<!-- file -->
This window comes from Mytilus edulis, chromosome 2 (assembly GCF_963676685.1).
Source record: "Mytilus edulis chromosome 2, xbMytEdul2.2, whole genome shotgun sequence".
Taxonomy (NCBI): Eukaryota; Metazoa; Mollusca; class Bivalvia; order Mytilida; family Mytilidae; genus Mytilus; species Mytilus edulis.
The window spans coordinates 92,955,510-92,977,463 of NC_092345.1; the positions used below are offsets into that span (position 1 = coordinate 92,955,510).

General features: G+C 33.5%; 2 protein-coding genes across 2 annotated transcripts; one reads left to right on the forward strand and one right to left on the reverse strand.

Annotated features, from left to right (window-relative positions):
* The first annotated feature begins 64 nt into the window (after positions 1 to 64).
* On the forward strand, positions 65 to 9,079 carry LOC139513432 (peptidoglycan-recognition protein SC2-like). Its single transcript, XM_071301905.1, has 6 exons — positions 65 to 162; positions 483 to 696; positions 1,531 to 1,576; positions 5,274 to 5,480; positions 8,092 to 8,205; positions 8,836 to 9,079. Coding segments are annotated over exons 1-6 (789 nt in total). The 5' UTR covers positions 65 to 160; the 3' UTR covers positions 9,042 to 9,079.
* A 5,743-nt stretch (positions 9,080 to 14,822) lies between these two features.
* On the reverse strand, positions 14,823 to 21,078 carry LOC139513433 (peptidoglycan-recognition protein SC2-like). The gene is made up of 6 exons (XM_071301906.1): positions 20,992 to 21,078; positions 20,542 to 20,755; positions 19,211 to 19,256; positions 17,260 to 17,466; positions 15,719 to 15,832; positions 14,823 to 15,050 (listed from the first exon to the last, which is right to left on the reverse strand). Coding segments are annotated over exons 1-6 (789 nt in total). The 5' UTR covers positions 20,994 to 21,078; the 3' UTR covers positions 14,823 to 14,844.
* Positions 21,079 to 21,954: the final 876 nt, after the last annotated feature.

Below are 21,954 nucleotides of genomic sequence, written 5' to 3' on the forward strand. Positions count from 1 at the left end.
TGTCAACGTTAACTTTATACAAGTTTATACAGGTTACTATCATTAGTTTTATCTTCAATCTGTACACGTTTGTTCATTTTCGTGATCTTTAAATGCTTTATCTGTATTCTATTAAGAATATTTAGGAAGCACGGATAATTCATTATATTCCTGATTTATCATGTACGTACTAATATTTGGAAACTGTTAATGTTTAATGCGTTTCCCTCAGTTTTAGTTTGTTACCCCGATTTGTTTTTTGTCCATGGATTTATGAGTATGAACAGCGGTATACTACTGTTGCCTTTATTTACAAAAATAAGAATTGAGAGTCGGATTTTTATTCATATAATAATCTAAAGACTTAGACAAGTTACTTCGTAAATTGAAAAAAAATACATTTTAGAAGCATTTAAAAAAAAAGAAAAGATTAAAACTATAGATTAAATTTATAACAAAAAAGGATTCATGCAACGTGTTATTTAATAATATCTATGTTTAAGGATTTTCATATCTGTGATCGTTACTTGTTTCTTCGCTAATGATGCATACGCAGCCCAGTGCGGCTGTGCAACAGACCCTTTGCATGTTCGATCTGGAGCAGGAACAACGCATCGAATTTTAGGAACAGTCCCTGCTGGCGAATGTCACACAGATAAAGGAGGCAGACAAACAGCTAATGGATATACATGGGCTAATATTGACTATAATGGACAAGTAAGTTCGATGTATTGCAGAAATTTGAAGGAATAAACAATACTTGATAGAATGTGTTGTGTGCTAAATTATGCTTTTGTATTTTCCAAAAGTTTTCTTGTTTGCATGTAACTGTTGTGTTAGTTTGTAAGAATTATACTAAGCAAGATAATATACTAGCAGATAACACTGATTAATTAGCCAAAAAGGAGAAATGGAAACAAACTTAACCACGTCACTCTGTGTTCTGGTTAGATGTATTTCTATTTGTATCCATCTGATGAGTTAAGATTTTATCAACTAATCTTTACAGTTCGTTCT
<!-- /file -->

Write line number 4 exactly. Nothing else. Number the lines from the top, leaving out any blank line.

The window spans coordinates 92,955,510-92,977,463 of NC_092345.1; the positions used below are offsets into that span (position 1 = coordinate 92,955,510).